NASHUA, N.H. — On Friday and Saturday, the New Hampshire Republican Party held its final big event before the February 9 GOP primary. The First-in-the-Nation Presidential Town Hall, at the Nashua Radisson, attracted the local officials, activists, and politicos who make up the state GOP establishment. They heard from Marco Rubio, Jeb Bush, John Kasich, Rand Paul, and other candidates who hope to make a mark in New Hampshire. But lying just beneath the attendees’ enthusiasm for the candidates was a remarkable level of confusion, frustration, and just plain bewilderment at what is going on in their state’s presidential race. How is it that Donald Trump is leading his closest competitor by nearly 20 points? They wish they knew. Below are scenes from a very puzzled party:
Life in the GOP bubble
In one of my first conversations at the Radisson, with two Republican activists, I asked a simple what’s-up question about Trump. Both immediately responded in exactly the same way: “I don’t know anybody who supports him.” They’re politically active and aware, but they said they have no contact in their daily lives with even a single person who supports their party’s front-runner.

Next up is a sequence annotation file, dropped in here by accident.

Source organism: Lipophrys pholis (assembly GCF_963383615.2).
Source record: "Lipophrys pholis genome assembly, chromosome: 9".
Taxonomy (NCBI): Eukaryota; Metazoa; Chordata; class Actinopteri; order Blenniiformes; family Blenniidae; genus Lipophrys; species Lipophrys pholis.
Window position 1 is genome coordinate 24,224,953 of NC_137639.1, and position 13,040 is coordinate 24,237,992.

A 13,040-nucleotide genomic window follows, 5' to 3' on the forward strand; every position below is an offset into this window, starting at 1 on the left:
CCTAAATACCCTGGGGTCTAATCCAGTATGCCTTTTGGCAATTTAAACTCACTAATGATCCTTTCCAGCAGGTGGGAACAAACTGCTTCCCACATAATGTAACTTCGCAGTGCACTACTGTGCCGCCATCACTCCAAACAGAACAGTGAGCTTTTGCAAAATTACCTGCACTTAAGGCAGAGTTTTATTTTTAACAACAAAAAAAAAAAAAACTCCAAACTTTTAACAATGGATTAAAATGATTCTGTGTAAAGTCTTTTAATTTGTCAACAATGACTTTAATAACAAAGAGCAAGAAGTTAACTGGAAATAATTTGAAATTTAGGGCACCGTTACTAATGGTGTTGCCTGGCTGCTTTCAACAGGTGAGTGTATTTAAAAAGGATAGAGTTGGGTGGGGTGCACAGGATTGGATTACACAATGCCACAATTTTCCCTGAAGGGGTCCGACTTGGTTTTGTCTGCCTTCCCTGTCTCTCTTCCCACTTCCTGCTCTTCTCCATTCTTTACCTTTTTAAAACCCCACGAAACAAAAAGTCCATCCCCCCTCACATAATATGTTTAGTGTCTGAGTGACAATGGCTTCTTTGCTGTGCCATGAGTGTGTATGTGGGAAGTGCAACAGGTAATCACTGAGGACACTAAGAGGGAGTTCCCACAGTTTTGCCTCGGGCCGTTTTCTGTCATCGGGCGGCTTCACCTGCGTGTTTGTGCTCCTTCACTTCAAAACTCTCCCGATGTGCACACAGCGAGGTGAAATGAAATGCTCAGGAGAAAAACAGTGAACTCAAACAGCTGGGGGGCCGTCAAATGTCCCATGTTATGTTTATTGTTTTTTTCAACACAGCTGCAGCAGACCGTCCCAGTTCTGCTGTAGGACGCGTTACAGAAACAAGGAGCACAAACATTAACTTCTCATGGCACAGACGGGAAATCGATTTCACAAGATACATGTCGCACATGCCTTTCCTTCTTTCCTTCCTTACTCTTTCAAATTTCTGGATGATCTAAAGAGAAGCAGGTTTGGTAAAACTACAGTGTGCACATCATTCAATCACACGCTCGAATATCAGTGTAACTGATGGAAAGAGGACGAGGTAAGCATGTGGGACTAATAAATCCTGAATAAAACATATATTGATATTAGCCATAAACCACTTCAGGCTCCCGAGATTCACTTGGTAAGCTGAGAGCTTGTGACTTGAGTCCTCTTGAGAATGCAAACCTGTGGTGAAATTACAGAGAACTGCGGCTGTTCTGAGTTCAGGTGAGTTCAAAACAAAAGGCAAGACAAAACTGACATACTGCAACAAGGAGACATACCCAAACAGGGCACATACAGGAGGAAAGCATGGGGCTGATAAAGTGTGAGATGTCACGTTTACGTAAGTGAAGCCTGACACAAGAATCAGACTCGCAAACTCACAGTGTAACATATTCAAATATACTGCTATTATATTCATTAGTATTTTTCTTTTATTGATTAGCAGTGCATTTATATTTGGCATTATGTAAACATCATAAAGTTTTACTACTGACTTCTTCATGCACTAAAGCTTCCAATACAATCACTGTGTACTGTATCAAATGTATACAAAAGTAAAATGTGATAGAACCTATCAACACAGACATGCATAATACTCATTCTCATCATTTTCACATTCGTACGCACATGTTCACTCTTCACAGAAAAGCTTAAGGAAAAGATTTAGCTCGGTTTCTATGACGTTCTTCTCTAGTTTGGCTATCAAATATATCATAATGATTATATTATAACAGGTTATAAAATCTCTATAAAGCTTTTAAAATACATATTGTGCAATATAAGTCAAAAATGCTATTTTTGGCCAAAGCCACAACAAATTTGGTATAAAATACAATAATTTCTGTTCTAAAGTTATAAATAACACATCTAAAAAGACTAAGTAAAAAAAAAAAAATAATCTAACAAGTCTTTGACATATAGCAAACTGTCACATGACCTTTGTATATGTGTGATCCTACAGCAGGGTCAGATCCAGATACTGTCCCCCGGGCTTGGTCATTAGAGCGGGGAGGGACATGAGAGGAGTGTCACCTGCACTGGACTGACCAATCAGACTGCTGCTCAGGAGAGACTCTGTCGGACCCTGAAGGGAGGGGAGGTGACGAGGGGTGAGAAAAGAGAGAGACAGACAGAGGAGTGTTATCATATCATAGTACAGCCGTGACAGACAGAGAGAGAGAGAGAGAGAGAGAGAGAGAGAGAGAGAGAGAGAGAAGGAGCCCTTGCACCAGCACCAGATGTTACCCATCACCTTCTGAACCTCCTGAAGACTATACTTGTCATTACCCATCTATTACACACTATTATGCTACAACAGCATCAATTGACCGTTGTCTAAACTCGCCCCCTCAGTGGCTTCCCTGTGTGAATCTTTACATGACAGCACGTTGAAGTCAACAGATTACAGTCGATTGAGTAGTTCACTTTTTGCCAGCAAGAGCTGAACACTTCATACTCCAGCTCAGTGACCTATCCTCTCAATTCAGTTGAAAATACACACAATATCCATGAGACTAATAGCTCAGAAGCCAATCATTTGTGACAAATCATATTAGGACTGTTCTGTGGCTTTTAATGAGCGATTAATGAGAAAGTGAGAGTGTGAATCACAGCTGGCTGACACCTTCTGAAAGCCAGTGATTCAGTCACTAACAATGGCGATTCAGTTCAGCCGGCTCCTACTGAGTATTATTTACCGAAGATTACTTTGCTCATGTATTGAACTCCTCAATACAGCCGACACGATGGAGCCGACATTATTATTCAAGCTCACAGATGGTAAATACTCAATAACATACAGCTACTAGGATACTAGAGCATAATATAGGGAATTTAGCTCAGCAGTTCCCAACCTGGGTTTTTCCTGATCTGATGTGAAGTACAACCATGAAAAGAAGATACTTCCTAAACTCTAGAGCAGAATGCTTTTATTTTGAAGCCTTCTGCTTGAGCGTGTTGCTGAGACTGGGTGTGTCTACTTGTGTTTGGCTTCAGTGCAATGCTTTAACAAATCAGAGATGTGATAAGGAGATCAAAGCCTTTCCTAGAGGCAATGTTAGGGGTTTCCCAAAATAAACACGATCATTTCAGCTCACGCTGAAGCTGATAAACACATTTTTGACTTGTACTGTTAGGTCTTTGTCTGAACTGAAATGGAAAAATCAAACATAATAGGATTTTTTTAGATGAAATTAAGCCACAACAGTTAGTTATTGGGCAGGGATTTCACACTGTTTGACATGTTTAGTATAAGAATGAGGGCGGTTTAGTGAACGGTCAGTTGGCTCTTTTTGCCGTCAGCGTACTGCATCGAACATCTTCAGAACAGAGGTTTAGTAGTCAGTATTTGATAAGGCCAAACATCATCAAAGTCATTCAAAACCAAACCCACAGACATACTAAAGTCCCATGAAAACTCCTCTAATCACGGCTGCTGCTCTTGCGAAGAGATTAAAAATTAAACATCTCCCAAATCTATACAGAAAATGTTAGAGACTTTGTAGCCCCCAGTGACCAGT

After that conversation, I began to ask everyone I met: Do you know anyone who supports Donald Trump? In more cases than not — actually, in nearly all the cases — the answer was no. I asked one woman Friday night, and she said she hadn’t thought about it. I ran into her the next morning at breakfast, and she said, “That was a good question you asked me last night, and I’ve given it some thought.” And no, she didn’t know any Trump supporters.
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Given Trump’s big lead in the polls, if so many politically active Republicans don’t know even one Trump supporter, either the polls are wrong or there is some serious GOP Pauline Kaelism at work in the nation’s first primary state.
An exception: I talked to two party officials, one county and one regional, who said they knew a lot of Trump supporters. “They’re not Republicans,” one told me, explaining at length that the Trump fans she knows are inexplicably devoted to him — unfazed by Trump’s lack of policy specifics or any of his controversial statements. The two officials described having conversations and asking which candidate a voter supports, whereupon the voter quickly glanced left and right, to see if it was OK to talk, and then said, “Trump.” That happens a lot, they told me.
‘I don’t see it’
Most of the politicos in Nashua didn’t deny that the polls are what they are. They just explained that they haven’t personally encountered evidence that the Trump-dominated polls are accurate.
“I don’t see it,” said one very well-connected state Republican. “I don’t feel it. I don’t hear…